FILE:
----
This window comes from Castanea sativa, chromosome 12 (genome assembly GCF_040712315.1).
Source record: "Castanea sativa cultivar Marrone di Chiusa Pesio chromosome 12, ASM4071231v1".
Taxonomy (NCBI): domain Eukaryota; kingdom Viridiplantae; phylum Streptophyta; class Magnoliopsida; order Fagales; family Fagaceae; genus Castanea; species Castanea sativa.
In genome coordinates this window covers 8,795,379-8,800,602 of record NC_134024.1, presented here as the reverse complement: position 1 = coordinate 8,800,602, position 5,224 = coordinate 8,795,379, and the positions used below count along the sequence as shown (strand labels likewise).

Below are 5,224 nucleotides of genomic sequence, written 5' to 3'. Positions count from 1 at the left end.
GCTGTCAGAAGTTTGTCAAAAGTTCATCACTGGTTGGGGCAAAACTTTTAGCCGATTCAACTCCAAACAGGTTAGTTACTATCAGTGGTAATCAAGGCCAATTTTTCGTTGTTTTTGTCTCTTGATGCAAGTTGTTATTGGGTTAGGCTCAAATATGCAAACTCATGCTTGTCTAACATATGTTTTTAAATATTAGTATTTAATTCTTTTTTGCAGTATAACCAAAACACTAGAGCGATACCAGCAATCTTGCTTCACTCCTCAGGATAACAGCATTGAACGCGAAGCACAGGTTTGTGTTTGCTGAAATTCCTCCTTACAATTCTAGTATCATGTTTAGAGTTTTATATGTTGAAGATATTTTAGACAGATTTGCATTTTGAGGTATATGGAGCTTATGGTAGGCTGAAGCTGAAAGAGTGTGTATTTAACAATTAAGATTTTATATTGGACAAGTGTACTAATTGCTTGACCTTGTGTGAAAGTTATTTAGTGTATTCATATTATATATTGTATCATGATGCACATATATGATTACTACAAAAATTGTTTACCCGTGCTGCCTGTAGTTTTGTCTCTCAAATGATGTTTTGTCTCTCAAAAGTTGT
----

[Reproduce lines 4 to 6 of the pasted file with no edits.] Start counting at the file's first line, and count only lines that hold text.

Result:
In genome coordinates this window covers 8,795,379-8,800,602 of record NC_134024.1, presented here as the reverse complement: position 1 = coordinate 8,800,602, position 5,224 = coordinate 8,795,379, and the positions used below count along the sequence as shown (strand labels likewise).

Below are 5,224 nucleotides of genomic sequence, written 5' to 3'. Positions count from 1 at the left end.
GCTGTCAGAAGTTTGTCAAAAGTTCATCACTGGTTGGGGCAAAACTTTTAGCCGATTCAACTCCAAACAGGTTAGTTACTATCAGTGGTAATCAAGGCCAATTTTTCGTTGTTTTTGTCTCTTGATGCAAGTTGTTATTGGGTTAGGCTCAAATATGCAAACTCATGCTTGTCTAACATATGTTTTTAAATATTAGTATTTAATTCTTTTTTGCAGTATAACCAAAACACTAGAGCGATACCAGCAATCTTGCTTCACTCCTCAGGATAACAGCATTGAACGCGAAGCACAGGTTTGTGTTTGCTGAAATTCCTCCTTACAATTCTAGTATCATGTTTAGAGTTTTATATGTTGAAGATATTTTAGACAGATTTGCATTTTGAGGTATATGGAGCTTATGGTAGGCTGAAGCTGAAAGAGTGTGTATTTAACAATTAAGATTTTATATTGGACAAGTGTACTAATTGCTTGACCTTGTGTGAAAGTTATTTAGTGTATTCATATTATATATTGTATCATGATGCACATATATGATTACTACAAAAATTGTTTACCCGTGCTGCCTGTAGTTTTGTCTCTCAAATGATGTTTTGTCTCTCAAAAGTTGT